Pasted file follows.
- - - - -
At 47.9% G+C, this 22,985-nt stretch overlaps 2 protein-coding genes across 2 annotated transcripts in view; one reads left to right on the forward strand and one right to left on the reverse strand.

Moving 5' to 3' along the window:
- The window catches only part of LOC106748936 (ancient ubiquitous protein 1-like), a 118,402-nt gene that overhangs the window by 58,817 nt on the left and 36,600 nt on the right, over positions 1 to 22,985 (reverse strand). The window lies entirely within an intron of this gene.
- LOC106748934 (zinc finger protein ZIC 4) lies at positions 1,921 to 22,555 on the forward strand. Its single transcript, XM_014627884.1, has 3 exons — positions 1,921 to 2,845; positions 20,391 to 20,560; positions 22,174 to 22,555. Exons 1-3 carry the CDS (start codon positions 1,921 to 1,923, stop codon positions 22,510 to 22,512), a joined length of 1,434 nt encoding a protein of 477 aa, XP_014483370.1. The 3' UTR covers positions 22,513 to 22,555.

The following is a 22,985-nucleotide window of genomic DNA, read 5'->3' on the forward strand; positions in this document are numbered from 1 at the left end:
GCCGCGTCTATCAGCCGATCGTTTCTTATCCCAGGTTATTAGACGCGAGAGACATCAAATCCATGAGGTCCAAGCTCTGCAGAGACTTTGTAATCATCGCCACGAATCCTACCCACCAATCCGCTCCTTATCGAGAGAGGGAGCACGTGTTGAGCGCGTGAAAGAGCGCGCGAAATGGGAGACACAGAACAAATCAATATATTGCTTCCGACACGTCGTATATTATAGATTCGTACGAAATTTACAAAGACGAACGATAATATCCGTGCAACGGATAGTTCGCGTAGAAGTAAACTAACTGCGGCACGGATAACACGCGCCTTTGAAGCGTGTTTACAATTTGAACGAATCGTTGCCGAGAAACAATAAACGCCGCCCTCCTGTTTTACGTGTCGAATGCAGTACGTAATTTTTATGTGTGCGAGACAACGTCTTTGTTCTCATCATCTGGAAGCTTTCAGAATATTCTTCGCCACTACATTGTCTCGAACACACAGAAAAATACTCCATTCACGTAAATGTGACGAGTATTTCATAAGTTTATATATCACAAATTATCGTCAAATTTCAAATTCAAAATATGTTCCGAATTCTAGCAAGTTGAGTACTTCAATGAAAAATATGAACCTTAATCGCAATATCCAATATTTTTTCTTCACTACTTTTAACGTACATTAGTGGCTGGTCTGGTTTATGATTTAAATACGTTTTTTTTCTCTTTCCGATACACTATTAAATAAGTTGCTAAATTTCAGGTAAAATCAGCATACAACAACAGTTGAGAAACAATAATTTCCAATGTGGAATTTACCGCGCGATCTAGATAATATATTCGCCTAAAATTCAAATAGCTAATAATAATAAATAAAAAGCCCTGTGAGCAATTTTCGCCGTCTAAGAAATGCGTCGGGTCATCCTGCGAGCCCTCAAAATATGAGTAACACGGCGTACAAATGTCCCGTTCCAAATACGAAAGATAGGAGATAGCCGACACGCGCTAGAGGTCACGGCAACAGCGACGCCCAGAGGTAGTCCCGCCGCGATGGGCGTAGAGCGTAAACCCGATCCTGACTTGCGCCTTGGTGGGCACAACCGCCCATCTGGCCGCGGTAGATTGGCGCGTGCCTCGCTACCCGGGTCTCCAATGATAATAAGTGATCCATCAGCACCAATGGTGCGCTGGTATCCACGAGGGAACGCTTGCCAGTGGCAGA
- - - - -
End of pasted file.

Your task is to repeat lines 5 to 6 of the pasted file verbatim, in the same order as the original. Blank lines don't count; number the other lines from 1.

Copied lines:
The following is a 22,985-nucleotide window of genomic DNA, read 5'->3' on the forward strand; positions in this document are numbered from 1 at the left end:
GCCGCGTCTATCAGCCGATCGTTTCTTATCCCAGGTTATTAGACGCGAGAGACATCAAATCCATGAGGTCCAAGCTCTGCAGAGACTTTGTAATCATCGCCACGAATCCTACCCACCAATCCGCTCCTTATCGAGAGAGGGAGCACGTGTTGAGCGCGTGAAAGAGCGCGCGAAATGGGAGACACAGAACAAATCAATATATTGCTTCCGACACGTCGTATATTATAGATTCGTACGAAATTTACAAAGACGAACGATAATATCCGTGCAACGGATAGTTCGCGTAGAAGTAAACTAACTGCGGCACGGATAACACGCGCCTTTGAAGCGTGTTTACAATTTGAACGAATCGTTGCCGAGAAACAATAAACGCCGCCCTCCTGTTTTACGTGTCGAATGCAGTACGTAATTTTTATGTGTGCGAGACAACGTCTTTGTTCTCATCATCTGGAAGCTTTCAGAATATTCTTCGCCACTACATTGTCTCGAACACACAGAAAAATACTCCATTCACGTAAATGTGACGAGTATTTCATAAGTTTATATATCACAAATTATCGTCAAATTTCAAATTCAAAATATGTTCCGAATTCTAGCAAGTTGAGTACTTCAATGAAAAATATGAACCTTAATCGCAATATCCAATATTTTTTCTTCACTACTTTTAACGTACATTAGTGGCTGGTCTGGTTTATGATTTAAATACGTTTTTTTTCTCTTTCCGATACACTATTAAATAAGTTGCTAAATTTCAGGTAAAATCAGCATACAACAACAGTTGAGAAACAATAATTTCCAATGTGGAATTTACCGCGCGATCTAGATAATATATTCGCCTAAAATTCAAATAGCTAATAATAATAAATAAAAAGCCCTGTGAGCAATTTTCGCCGTCTAAGAAATGCGTCGGGTCATCCTGCGAGCCCTCAAAATATGAGTAACACGGCGTACAAATGTCCCGTTCCAAATACGAAAGATAGGAGATAGCCGACACGCGCTAGAGGTCACGGCAACAGCGACGCCCAGAGGTAGTCCCGCCGCGATGGGCGTAGAGCGTAAACCCGATCCTGACTTGCGCCTTGGTGGGCACAACCGCCCATCTGGCCGCGGTAGATTGGCGCGTGCCTCGCTACCCGGGTCTCCAATGATAATAAGTGATCCATCAGCACCAATGGTGCGCTGGTATCCACGAGGGAACGCTTGCCAGTGGCAGA